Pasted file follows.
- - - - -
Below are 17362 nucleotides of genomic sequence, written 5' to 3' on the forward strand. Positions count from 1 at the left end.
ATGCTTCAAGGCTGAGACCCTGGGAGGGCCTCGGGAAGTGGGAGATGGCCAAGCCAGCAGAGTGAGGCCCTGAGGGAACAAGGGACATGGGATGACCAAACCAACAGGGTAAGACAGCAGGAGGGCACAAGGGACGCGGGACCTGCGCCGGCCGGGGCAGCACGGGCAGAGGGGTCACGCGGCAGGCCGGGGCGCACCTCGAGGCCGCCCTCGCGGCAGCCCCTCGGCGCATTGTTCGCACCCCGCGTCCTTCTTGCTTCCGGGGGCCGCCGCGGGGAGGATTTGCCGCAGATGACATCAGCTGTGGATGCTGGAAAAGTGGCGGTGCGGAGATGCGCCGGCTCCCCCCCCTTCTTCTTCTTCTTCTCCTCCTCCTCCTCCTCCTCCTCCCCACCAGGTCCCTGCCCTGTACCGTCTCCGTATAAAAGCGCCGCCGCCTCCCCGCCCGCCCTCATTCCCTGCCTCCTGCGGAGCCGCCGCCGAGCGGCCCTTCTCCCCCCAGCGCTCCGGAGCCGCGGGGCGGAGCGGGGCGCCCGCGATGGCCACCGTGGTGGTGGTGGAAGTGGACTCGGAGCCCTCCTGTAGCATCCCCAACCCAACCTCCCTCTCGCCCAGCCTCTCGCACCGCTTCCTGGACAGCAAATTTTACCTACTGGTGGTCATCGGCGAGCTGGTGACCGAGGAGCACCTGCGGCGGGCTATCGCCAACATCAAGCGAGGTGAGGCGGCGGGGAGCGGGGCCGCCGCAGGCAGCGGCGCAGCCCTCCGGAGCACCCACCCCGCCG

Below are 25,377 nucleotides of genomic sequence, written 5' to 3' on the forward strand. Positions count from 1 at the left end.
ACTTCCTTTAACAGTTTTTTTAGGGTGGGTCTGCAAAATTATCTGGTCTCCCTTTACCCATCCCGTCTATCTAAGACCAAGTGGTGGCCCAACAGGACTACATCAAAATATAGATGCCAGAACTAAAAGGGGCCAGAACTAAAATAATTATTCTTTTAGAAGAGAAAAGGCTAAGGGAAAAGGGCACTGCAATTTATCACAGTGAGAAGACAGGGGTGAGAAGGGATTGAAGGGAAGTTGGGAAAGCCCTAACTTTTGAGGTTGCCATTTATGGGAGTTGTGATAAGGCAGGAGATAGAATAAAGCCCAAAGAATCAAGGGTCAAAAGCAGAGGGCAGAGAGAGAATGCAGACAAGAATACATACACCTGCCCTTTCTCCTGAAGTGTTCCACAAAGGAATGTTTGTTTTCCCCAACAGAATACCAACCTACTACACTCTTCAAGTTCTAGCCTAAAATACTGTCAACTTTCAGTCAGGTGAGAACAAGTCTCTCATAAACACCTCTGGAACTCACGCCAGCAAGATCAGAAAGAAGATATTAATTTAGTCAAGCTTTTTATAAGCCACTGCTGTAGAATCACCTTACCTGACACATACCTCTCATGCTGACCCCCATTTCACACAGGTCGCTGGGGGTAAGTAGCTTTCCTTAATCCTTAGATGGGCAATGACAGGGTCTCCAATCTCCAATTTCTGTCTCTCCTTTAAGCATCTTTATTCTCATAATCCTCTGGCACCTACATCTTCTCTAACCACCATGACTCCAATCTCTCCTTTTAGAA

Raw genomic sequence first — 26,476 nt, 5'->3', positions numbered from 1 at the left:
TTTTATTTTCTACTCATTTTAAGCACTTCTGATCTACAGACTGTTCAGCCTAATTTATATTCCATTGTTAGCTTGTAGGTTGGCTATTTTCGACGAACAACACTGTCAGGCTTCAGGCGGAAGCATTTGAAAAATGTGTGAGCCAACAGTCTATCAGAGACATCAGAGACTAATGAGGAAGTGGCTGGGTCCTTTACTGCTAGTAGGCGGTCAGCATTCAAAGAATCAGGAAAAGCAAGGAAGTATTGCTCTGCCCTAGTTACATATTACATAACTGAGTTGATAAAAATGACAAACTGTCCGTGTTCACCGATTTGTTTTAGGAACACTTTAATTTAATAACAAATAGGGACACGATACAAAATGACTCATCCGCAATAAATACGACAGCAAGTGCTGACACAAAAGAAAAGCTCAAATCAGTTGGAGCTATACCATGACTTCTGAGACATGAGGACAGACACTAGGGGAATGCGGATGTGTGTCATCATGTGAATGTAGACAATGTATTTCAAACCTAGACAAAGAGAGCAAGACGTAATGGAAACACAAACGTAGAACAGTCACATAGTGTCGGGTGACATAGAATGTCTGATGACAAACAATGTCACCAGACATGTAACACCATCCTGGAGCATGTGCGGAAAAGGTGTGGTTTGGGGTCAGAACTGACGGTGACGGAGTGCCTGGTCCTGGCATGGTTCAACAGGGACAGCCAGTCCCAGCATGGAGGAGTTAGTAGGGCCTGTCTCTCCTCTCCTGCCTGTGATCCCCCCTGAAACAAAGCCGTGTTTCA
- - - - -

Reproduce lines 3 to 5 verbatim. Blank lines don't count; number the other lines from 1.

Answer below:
Below are 25,377 nucleotides of genomic sequence, written 5' to 3' on the forward strand. Positions count from 1 at the left end.
ACTTCCTTTAACAGTTTTTTTAGGGTGGGTCTGCAAAATTATCTGGTCTCCCTTTACCCATCCCGTCTATCTAAGACCAAGTGGTGGCCCAACAGGACTACATCAAAATATAGATGCCAGAACTAAAAGGGGCCAGAACTAAAATAATTATTCTTTTAGAAGAGAAAAGGCTAAGGGAAAAGGGCACTGCAATTTATCACAGTGAGAAGACAGGGGTGAGAAGGGATTGAAGGGAAGTTGGGAAAGCCCTAACTTTTGAGGTTGCCATTTATGGGAGTTGTGATAAGGCAGGAGATAGAATAAAGCCCAAAGAATCAAGGGTCAAAAGCAGAGGGCAGAGAGAGAATGCAGACAAGAATACATACACCTGCCCTTTCTCCTGAAGTGTTCCACAAAGGAATGTTTGTTTTCCCCAACAGAATACCAACCTACTACACTCTTCAAGTTCTAGCCTAAAATACTGTCAACTTTCAGTCAGGTGAGAACAAGTCTCTCATAAACACCTCTGGAACTCACGCCAGCAAGATCAGAAAGAAGATATTAATTTAGTCAAGCTTTTTATAAGCCACTGCTGTAGAATCACCTTACCTGACACATACCTCTCATGCTGACCCCCATTTCACACAGGTCGCTGGGGGTAAGTAGCTTTCCTTAATCCTTAGATGGGCAATGACAGGGTCTCCAATCTCCAATTTCTGTCTCTCCTTTAAGCATCTTTATTCTCATAATCCTCTGGCACCTACATCTTCTCTAACCACCATGACTCCAATCTCTCCTTTTAGAA

Raw genomic sequence first — 26,476 nt, 5'->3', positions numbered from 1 at the left: